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Watch Your Attitude
So many restaurants spend money on publicity and then practically chase customes away by the owner's attitude. Stop to think, please, who is really more important, your customers, your chef or your own cost-saving ideas? True, you have to keep your chef happy but not if he refuses to cook what the customer wants and you, Mr. Restaurateur: what good is saving a few cents here or even a dollar there, if the customer never returns?
No names here to protect the guilty, but if you recognize your- self, you're guilty! Awhile ago a friend and I had dinner at a restaurant I had passed. (Thankfully not a client.) It was French and it seemed charming. The owner greeted us, seated us at a nice table and we looked around. On a Saturday night, the place was practically empty.
We ordered and my entree was not as well done as I had ordered it. No one approached us to ask how we liked dinner so I kept quiet and ate it since it was obvious things were not running smoothly in the kitchen or the dining room. After dinner and over coffee, I was smoking a Gauloise, the owner came over (by now we were the only diners left), asked if he could join us and smoked with us. I told him about my entree not being well-done enough and, to my astonishment, he said, "it's lucky for you the chef has left for the night because he would kill you if he heard you say that." I asked,"who's more important, a customer or the chef?" and the owner replied, "the chef, of course."
When we left, I told my friend if the restaurant lasted more than six months, I'd be amazed. Well, I passed by about six weeks later, and, you guessed it, they were closed.
A few years earlier I passed another seemingly charming restaurant. A friend and I were looking for a place for dinner and decided to try it. The owner approached us immediately,seated us and explained that the restaurant had just opened and didn't yet have a liquor license. So, he was pouring a glass of wine for everyone free of charge. I had a small glass and we looked at the prix fixe menu. Among the appetizers was fresh fruit although I had something else. With my entree I asked for another glass of wine. The owner refused even though 1) my friend hadn't had any wine at all and 2)this was jug wine and a glass cost him 25 cents tops.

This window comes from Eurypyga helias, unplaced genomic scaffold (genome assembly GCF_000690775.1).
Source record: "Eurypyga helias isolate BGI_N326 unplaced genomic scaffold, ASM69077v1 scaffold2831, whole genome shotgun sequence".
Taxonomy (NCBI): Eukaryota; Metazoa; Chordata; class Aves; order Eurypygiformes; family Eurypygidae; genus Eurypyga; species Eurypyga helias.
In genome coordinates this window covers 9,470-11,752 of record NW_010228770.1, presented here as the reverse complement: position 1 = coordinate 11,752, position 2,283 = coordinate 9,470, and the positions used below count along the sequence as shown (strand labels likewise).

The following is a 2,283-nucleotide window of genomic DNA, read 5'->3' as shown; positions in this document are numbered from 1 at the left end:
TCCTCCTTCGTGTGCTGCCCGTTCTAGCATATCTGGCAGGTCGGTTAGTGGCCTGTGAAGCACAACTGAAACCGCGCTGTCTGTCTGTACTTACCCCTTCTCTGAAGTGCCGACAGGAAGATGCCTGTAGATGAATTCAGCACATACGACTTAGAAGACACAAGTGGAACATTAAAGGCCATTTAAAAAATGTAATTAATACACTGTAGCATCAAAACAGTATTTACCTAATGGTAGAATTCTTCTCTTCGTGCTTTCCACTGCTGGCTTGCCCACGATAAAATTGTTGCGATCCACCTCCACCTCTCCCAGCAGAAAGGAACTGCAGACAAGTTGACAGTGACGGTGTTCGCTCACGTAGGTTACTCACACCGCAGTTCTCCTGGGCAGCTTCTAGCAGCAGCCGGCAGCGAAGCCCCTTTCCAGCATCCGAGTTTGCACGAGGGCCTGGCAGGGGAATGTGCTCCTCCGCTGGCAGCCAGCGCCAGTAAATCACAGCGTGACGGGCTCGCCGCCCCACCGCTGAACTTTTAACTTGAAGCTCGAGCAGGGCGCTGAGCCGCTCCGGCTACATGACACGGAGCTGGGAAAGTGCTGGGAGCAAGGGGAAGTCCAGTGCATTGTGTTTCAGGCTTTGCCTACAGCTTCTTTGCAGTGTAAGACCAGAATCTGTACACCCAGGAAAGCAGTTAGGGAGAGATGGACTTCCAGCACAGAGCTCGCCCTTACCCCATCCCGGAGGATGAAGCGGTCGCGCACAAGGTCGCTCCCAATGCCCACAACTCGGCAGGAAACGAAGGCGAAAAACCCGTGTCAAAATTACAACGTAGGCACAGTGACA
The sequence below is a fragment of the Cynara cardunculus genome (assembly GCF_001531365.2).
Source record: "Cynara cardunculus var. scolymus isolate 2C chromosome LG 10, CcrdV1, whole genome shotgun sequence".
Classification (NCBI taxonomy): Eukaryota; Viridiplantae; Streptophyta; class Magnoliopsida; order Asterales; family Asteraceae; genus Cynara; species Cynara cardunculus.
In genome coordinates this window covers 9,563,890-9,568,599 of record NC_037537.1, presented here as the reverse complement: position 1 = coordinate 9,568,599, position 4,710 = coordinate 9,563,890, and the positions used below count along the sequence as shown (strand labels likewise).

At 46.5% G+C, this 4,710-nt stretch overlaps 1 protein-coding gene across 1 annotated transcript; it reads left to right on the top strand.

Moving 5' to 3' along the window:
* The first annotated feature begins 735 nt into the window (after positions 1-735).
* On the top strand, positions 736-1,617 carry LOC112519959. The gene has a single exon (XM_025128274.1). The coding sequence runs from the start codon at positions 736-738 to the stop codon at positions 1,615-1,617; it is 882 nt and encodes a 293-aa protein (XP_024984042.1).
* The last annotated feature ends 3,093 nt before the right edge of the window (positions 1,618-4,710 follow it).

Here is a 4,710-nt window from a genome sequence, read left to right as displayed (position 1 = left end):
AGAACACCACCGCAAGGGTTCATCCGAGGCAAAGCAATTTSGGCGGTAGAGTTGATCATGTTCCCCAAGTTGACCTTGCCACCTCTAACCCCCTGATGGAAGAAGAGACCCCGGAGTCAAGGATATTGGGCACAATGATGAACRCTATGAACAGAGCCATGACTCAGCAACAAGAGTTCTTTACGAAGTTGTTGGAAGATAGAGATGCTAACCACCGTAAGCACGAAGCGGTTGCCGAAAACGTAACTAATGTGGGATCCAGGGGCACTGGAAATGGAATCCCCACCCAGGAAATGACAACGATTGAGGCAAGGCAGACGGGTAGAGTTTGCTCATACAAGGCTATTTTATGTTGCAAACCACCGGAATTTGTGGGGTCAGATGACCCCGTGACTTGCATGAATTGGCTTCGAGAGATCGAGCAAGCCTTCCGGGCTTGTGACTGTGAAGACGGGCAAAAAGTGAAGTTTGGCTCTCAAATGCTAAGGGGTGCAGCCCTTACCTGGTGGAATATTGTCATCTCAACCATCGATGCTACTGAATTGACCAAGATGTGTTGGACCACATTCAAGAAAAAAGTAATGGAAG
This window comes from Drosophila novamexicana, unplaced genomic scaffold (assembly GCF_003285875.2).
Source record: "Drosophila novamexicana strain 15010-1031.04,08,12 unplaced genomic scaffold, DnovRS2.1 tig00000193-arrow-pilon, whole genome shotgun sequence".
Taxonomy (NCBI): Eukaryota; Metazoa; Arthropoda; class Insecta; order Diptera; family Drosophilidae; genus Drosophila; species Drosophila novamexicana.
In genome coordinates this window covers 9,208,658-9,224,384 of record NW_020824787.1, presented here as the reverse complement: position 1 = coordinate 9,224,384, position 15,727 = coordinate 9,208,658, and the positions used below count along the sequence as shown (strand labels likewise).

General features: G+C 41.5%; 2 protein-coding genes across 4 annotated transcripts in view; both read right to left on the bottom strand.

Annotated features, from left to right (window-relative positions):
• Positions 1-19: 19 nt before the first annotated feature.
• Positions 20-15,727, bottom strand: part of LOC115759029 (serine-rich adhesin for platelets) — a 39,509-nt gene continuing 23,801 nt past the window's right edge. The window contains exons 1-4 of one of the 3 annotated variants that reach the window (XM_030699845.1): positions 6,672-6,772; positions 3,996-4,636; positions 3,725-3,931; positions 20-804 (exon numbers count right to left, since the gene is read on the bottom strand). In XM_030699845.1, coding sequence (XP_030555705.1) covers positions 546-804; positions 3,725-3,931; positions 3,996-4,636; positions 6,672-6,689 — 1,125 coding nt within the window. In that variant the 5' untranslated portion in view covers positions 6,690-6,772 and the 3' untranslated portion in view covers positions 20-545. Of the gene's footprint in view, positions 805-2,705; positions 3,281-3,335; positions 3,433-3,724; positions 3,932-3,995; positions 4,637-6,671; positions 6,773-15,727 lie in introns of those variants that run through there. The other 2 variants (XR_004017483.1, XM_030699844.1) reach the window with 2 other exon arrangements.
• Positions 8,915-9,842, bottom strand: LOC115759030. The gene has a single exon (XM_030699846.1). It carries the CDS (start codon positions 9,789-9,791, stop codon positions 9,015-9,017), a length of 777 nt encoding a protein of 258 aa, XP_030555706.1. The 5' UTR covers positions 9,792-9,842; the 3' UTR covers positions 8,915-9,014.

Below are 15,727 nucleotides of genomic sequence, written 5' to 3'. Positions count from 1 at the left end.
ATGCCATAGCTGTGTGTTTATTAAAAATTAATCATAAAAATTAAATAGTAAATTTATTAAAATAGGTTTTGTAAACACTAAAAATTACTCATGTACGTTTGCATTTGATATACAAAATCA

We enjoyed our dinner (the food was good) and laughed over the owner's attitude. When time for dessert, I said instead of the desserts, I wanted the fruit listed under the ap- petizers. Again, the owner refused, saying I couldn't have two appetizers. I was so annoyed I told him he knew nothing about running a restaurant and shouldn't even be in a business dealing with people. For spite I ordered cake and then didn't eat it, but smashed it with my fork so he couldn't serve it again. With his attitude, I'm sure he would have! P.S. Within a month he, too, was out of business. I doubt he even had time to get a liquor license. So here we have two restaurateurs who knew nothing about pleasing customers. Why did they even go into business when they were so penny-wise and pound-foolish?
One time I was in a well-known steakhouse. I ordered the steak and explained that I only eat meat when it's very well- done. "The chef won't make it that way," the waiter said in a huff. I asked to speak to the owner and asked him whether he was concerned about his diners' pleasure. He said yes, but...and I decided not to order steak and never to return.
As a publicist, I have often been in a client-restaurant when a waiter missed an opportunity to please a customer, usually because the waiter didn't care. I would immediately rise from my table, speak to my client who would rectify matters and the diner was happy and likely to return. Truth- fully, no client of mine would ever act like the aforementioned restaurateurs.
Too often restaurateurs forget this is a service business and you have to please your customers.
Miriam Silverberg is founder and owner of Miriam Silverberg Associates, a publicity firm in New York City and has extensive experience working with restaurants. She can be reached at email@example.com.
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